All of this flashed through my mind in a second, and then I was thinking about the ticket likely being written. I thought about begging God for mercy; it was 3:15 at that point, Friday during the Hour of Mercy. And I was going to get a speeding ticket. Stupid, stupid, stupid. And I had to humbly acknowledge that if he wrote the citation, I was deserving of it, and had to suck it up. But just the same, I prayed a few Hail Mary's, surrendering to what was to be. It was all I could do.

The officer got out of his car. There was nothing in his hands, but my DL. I figured he'd walk up and pull his book out of one of his pockets and hand me the citation there. I did not for one moment believe that I was going to come out of this unscathed.

He handed me back my license...and nothing else. He told me to be more careful next time and wished me a good day.

I was stunned. Just stunned. I DESERVED a ticket. But there it was...mercy.

As I drove away, I considered my own time in law enforcement. We often didn't write tickets in a traffic stop. And in fact, a secret a lot of people don't know, and one you should take with a grain of salt, police officers often don't begin writing speeding tickets unless someone is 10 over the limit or more. Anything under becomes a waste to one degree or another, and the courts often forgive them. 10 and over tends to involve knowledge of the deed, or actual inattention. Now, keep in mind, the Minnesota State Patrol may stop you for even 1 mph over the limit, especially if they are working traffic in a certain area. So, yes, you still can be cited for even minimal offense. So be forewarned.

One of the things I learned in my field training is the reason for citing someone...a traffic stop should ALWAYS be educational, I was told. Explain why they were stopped, to the point. Some people are amenable to education; some are not, but always try. Not every stop warrants a citation, and quotas are a fabrication of common urban mythology. We didn't stop people to make a quota; we stopped people for public safety reasons.

People with a lot of priors were much more prone to getting a citation; because a simple stop apparently never changed their behavior. Financial impact can actually make a difference for some. Other people apparently just like to finance the local government agencies through going too fast or engaging in some other unlawful conduct...willfully. Some people just shouldn't be driving, because they have no concept that their behavior affects others. Oh, wait...that applies to a LOT more than driving!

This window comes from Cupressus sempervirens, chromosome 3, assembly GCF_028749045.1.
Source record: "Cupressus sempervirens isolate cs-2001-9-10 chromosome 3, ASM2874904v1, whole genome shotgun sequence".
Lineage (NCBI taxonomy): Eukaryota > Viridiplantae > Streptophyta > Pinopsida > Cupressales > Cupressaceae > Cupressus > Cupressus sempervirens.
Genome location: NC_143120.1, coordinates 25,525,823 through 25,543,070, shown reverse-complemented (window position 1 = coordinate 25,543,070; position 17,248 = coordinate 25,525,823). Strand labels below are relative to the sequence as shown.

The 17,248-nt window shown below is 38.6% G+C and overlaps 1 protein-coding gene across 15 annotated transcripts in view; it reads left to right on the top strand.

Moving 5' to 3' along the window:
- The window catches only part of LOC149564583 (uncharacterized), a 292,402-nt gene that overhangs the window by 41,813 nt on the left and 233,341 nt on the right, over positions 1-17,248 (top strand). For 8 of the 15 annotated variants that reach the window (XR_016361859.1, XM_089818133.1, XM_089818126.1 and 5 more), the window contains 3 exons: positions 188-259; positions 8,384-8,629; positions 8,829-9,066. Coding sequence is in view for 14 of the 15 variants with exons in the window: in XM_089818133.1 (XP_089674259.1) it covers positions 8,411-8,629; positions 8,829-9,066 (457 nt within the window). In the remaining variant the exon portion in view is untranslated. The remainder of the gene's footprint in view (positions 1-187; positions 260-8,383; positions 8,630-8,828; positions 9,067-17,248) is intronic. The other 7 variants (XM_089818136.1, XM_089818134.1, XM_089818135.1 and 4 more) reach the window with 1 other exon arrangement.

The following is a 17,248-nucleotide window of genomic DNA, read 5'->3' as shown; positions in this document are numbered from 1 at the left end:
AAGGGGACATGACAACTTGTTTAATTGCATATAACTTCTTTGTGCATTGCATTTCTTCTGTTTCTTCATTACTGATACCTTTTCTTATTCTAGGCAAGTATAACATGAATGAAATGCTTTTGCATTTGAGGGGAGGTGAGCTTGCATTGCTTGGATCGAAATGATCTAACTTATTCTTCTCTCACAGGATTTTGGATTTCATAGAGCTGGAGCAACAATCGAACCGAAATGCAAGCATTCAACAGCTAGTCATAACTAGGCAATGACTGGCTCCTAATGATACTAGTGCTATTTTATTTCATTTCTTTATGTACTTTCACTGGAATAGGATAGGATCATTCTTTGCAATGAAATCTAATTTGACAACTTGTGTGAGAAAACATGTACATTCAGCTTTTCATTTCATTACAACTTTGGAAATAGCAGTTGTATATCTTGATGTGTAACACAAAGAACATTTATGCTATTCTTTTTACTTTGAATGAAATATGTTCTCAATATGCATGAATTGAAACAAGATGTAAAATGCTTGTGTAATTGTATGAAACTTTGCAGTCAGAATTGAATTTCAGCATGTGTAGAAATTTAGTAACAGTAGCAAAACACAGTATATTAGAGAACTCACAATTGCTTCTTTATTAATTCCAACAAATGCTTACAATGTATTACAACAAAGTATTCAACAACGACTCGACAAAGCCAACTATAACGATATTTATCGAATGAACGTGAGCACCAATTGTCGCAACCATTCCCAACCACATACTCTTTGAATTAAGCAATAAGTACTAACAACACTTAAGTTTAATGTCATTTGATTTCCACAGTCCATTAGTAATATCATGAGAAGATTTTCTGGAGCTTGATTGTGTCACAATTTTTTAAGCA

People with clean records can be a tossup, depending on what cop you talk to. Some officers see those with clean records as the perpetually lucky, and if they get stopped, now they're due. Other officers look at people with clean records as those who likely habitually drive well, and if they are stopped, it is in a brief moment, a speed zone sign missed, simple error versus actual willful breaking of the law. I think more often than not, if the infraction is that minimal, most officers will let people go with a word to take more care.

While I will be eternally grateful for today's experience of mercy, I wonder if the latter situation is why I "got off." My record is clean. Back in 1992 when I totalled my car 3 months after I bought it, I got a "failure to yield" ticket...the accident was my fault. Let me tell you...that accident taught me a LOT! And it lent to careful driving habits, especially when making a left turn. Yet even that incident arose out of a moment of confusion, not criminal intent. But even though I'd previously been innocent, my action caused harm thus I was deserving of a citation. Fault was REALLY obvious. And now, having worked in insurance, yeah, I agree...stupid actions sometimes make it obvious who broke what law. It's been years, though, since then, and as I explained, I've never been so much as pulled over...until today.

I suspect that the officer was actually running traffic in a problem area. A lot of people don't realize that when they set up speed traps or tend to stop people more often in certain locations, it's because of something brought to their attention by citizens. We used to sit in the briefing room every morning at the start of our shift, and listen to the letters sent in by citizens REQUESTING that the police dept. work traffic in certain areas where they live. This happened so much that the department established a traffic unit and purchased an unmarked car for the purpose. What does THAT tell you?